"The operator was looking through a 'pistol scope,' which had a little red laser dot in the center of the eyepiece," explains Edlund. "He was following Rickman's face as the actor fell away from camera. At the same time, the encoder was sending data back to a computer, which then crunched the information instantaneously and sent it back to the motor on the focus ring on the lens."
"Basically," continues Edlund, "we set the camera up and moved the lens to Position One and would record that point, then moved it a few more inches and did a logarithmic curve of test spots. Then the electronics guys could spline that and turn that into a smooth follow-focus program that would hold the focus on Alan automatically. So it was like a little science, and it required pretty astute engineers -- mechanical and electronic engineers -- to figure out how to do this."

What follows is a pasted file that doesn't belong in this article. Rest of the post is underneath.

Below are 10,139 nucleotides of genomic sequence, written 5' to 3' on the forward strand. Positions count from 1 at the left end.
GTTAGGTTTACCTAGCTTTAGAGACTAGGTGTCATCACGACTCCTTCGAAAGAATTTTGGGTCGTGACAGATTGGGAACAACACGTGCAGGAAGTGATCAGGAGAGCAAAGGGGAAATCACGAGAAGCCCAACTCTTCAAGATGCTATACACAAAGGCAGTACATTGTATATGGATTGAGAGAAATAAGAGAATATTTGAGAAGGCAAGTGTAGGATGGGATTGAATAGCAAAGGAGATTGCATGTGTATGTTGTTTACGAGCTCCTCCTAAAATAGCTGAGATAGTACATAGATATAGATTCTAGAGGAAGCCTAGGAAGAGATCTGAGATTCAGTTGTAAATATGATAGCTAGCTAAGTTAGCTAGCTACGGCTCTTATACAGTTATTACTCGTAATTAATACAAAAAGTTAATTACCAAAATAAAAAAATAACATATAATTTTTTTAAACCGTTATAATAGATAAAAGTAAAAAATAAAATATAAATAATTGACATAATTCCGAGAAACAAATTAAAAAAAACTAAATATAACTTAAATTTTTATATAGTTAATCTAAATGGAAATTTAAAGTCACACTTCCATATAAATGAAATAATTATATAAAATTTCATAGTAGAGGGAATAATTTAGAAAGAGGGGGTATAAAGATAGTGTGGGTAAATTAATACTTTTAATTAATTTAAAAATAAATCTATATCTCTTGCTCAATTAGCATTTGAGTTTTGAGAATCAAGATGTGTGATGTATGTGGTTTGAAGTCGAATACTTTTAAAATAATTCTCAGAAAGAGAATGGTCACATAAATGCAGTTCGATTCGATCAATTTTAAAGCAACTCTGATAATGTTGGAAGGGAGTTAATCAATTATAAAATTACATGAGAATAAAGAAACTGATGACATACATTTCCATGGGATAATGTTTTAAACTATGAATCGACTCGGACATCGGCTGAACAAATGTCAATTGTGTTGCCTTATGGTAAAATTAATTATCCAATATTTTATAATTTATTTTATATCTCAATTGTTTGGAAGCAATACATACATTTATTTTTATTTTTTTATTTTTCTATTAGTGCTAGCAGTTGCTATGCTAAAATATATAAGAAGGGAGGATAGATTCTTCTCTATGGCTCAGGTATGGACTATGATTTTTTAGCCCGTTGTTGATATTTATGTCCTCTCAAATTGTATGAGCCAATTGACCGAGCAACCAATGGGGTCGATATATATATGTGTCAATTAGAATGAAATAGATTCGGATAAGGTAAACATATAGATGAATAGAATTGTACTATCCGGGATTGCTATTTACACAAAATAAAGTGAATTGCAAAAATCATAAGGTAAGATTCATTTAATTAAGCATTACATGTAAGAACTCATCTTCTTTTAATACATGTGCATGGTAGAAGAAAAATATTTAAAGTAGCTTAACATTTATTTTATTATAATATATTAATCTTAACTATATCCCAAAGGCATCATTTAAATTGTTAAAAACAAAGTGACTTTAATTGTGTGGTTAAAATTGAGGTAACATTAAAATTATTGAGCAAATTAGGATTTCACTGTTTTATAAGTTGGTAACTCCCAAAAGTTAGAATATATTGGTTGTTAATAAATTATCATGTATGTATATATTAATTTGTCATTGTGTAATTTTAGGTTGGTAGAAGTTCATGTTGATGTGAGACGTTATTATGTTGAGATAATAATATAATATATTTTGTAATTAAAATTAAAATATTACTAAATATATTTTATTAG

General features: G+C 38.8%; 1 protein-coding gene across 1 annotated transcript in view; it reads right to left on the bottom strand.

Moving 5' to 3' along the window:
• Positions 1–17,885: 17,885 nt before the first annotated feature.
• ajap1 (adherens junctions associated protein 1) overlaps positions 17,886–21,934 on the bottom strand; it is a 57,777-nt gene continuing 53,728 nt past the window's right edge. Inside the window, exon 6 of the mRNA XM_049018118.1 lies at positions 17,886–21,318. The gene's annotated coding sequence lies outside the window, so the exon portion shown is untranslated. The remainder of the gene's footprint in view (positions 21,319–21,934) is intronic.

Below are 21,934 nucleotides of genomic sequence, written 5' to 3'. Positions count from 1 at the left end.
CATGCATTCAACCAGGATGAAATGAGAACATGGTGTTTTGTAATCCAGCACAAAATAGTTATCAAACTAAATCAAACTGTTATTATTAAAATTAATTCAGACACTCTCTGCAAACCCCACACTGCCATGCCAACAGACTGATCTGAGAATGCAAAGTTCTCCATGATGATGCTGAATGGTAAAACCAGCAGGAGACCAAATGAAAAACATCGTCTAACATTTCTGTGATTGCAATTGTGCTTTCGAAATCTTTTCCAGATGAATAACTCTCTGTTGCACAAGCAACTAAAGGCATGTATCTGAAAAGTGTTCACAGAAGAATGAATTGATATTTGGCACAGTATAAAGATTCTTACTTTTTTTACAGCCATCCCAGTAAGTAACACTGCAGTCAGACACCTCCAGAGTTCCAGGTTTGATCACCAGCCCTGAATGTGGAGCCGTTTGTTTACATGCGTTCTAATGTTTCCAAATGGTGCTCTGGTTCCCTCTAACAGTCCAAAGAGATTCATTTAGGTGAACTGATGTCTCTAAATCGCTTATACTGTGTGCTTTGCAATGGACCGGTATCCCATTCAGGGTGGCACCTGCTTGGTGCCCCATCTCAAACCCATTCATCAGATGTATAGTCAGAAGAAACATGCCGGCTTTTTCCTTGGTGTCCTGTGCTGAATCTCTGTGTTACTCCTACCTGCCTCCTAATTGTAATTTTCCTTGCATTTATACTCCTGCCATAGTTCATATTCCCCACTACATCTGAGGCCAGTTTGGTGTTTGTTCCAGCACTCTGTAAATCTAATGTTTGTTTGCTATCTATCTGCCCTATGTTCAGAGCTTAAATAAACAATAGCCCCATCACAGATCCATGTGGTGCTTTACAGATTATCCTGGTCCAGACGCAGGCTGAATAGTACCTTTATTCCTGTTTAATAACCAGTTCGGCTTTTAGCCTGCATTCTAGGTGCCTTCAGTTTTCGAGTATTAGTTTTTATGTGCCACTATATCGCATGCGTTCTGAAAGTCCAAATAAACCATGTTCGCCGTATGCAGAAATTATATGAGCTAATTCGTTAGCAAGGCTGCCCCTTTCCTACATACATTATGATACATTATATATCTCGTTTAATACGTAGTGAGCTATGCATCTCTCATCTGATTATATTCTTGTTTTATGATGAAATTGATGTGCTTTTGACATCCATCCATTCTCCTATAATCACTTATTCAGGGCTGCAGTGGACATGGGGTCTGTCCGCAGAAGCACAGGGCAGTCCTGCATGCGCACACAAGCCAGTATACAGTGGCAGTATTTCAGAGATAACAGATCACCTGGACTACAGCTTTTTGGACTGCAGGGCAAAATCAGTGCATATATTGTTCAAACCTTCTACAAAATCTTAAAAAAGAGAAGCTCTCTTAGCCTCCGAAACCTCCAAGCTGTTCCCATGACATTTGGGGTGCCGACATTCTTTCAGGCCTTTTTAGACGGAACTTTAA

Edlund went into the shoot with Rickman planning to capture everything in a single take. He didn't expect the actor to want to repeat the backwards falling stunt more than once. They got the shot, but Edlund says McTiernan talked Rickman into filming another, just in case. (Ultimately, the first take is the one that appeared the movie.)